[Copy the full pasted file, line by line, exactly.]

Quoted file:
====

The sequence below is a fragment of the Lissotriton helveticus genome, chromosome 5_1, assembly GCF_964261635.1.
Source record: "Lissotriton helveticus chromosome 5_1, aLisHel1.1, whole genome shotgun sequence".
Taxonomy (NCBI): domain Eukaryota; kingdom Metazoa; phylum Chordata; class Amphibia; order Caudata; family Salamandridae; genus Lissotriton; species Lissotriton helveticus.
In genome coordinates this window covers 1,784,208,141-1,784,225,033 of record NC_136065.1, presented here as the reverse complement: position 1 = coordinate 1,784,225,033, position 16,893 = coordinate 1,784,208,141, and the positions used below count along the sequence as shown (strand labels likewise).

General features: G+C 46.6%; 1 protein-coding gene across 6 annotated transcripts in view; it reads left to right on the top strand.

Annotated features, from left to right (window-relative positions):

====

The sequence below is a fragment of the Lissotriton helveticus genome, chromosome 5_1, assembly GCF_964261635.1.
Source record: "Lissotriton helveticus chromosome 5_1, aLisHel1.1, whole genome shotgun sequence".
Taxonomy (NCBI): domain Eukaryota; kingdom Metazoa; phylum Chordata; class Amphibia; order Caudata; family Salamandridae; genus Lissotriton; species Lissotriton helveticus.
In genome coordinates this window covers 1,784,208,141-1,784,225,033 of record NC_136065.1, presented here as the reverse complement: position 1 = coordinate 1,784,225,033, position 16,893 = coordinate 1,784,208,141, and the positions used below count along the sequence as shown (strand labels likewise).

General features: G+C 46.6%; 1 protein-coding gene across 6 annotated transcripts in view; it reads left to right on the top strand.

Annotated features, from left to right (window-relative positions):